Ty Segall is a long time contributor to garage rock culture, but on his eleventh album First Taste, he broadens his horizons to include new instruments and thematic focuses. We witness a psychedelic symphony of double drums, synths, and strings which work equally together as they do apart. All of this conflict both in lyrics and composition contributes to the hellish sound which Segall aims for. It’s a pleasant step up from the expectations I had for the album.
The first song on the record is “Taste.” It begins with a hissing sound, almost like that of a garden sprinkler. It quickly develops into a wild, static, percussion piece captained by Segall’s signature vocals. By signature, I mean overpowering, theatrical, and bold. These vocals carry over to the albums second piece, “Whatever.” “Whatever” is made to sound swampy and soulful by means of heavy bass and synth. The albums beginnings highlight Segalls talent for arrangement and flare for the dramatic.
Segall begins to slow things down on the third track with “Ice Plant.” “Ice Plant” is an almost entirely vocal piece which creates a sharp contrast with what we’ve already heard from the album. It’s deeply reflective, colorful, and melancholy. The end of the song is perhaps my favorite part. Segall draws you out with ghostly notes of piano that fade in and out. “Ice Plant” is resemblant of a modern “Perfect Day.”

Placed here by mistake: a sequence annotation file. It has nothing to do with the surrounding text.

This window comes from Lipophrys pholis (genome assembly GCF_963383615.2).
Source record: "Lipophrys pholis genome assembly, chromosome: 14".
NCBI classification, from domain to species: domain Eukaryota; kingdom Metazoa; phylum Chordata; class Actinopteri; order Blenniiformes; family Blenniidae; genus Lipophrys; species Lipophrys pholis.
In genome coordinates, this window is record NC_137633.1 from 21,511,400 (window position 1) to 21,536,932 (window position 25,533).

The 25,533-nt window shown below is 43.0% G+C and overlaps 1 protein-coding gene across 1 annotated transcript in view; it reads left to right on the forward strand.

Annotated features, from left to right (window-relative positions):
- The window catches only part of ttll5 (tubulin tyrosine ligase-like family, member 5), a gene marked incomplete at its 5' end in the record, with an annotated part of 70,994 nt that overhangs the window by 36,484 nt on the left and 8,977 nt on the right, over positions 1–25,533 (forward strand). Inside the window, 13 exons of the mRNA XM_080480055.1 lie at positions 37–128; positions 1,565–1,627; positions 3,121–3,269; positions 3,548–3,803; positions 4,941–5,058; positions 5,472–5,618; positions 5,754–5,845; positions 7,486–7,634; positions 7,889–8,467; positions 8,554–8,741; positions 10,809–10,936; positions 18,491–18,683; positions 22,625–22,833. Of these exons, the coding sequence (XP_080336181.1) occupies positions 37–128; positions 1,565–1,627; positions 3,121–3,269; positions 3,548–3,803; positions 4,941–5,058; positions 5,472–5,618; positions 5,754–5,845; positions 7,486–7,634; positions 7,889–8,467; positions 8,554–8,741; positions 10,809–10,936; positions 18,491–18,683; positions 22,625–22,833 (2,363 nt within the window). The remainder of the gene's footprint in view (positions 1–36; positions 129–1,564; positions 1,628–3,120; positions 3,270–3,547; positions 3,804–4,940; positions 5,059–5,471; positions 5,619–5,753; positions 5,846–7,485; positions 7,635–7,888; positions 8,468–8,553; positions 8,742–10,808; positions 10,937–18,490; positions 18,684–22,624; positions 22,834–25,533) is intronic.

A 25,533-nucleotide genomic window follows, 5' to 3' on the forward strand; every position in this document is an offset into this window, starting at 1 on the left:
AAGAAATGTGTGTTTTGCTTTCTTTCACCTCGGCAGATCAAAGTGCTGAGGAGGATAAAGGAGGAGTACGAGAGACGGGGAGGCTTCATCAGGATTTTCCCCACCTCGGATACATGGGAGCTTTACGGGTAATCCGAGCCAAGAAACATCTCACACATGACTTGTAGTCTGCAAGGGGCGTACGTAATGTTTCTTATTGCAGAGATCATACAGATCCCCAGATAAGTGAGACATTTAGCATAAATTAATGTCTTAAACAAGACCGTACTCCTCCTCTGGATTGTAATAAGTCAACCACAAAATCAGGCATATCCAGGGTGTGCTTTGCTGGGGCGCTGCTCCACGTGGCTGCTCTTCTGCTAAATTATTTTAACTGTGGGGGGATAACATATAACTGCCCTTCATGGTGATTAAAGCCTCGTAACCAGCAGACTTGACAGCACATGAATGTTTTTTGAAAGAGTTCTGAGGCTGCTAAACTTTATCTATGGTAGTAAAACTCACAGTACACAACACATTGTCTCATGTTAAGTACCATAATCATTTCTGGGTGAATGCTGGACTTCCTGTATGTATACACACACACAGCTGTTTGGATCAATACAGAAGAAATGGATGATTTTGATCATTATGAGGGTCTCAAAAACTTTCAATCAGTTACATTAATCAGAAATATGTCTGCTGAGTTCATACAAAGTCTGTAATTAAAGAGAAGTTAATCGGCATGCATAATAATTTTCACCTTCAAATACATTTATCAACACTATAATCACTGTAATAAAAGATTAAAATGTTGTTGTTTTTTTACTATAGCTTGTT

One of the highest peaks on the album is “The Arms.” Segall introduces us to an iconic string riff which carries the song. It’s a spiritual, curious, and melodic piece with ethereal lyrics to match. “So I jump into the ocean just like a baby. I wake up blue again.” Segall takes us on a journey of self-worth and liberation on the albums sixth number.
The record concludes with “Lone Cowboys,” a compositionally stunning final thought for First Taste. Segall masters the effect of a slow build. The song begins with soft flute, and mellow humming which metamorphosizes into a manic string and percussion tune over time. Solidifying the message of self-power, Segall writes “and when you reach it, make sure it’s whole. When you feel it, you’re all alone.” Segall brings back the art of storytelling in music which is often overlooked in the modern arena. First Taste is a record that sings to the soul. Segall is methodical about every flutter of synth and pluck of string on this record. It’s clear that the artist has stepped out of the garage and into the wilderness.